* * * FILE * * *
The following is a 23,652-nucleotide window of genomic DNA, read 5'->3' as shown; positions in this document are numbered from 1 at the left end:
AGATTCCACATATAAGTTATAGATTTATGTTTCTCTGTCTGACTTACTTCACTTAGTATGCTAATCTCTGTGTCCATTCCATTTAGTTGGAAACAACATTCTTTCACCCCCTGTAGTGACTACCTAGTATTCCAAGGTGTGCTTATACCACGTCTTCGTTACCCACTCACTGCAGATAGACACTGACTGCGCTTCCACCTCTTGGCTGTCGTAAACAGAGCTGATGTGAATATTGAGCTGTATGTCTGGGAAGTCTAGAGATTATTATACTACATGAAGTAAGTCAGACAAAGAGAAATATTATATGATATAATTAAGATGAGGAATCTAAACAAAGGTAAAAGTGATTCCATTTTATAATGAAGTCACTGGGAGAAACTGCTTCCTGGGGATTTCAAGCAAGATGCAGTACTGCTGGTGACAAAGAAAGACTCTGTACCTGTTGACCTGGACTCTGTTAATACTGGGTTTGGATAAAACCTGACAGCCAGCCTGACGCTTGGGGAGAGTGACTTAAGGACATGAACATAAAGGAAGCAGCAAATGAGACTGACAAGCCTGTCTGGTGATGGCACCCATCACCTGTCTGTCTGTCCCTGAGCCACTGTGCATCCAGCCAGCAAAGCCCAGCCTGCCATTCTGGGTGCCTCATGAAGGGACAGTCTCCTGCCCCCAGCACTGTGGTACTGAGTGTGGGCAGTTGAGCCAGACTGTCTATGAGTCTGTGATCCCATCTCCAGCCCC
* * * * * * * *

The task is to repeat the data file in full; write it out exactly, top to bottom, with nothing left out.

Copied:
The following is a 23,652-nucleotide window of genomic DNA, read 5'->3' as shown; positions in this document are numbered from 1 at the left end:
AGATTCCACATATAAGTTATAGATTTATGTTTCTCTGTCTGACTTACTTCACTTAGTATGCTAATCTCTGTGTCCATTCCATTTAGTTGGAAACAACATTCTTTCACCCCCTGTAGTGACTACCTAGTATTCCAAGGTGTGCTTATACCACGTCTTCGTTACCCACTCACTGCAGATAGACACTGACTGCGCTTCCACCTCTTGGCTGTCGTAAACAGAGCTGATGTGAATATTGAGCTGTATGTCTGGGAAGTCTAGAGATTATTATACTACATGAAGTAAGTCAGACAAAGAGAAATATTATATGATATAATTAAGATGAGGAATCTAAACAAAGGTAAAAGTGATTCCATTTTATAATGAAGTCACTGGGAGAAACTGCTTCCTGGGGATTTCAAGCAAGATGCAGTACTGCTGGTGACAAAGAAAGACTCTGTACCTGTTGACCTGGACTCTGTTAATACTGGGTTTGGATAAAACCTGACAGCCAGCCTGACGCTTGGGGAGAGTGACTTAAGGACATGAACATAAAGGAAGCAGCAAATGAGACTGACAAGCCTGTCTGGTGATGGCACCCATCACCTGTCTGTCTGTCCCTGAGCCACTGTGCATCCAGCCAGCAAAGCCCAGCCTGCCATTCTGGGTGCCTCATGAAGGGACAGTCTCCTGCCCCCAGCACTGTGGTACTGAGTGTGGGCAGTTGAGCCAGACTGTCTATGAGTCTGTGATCCCATCTCCAGCCCC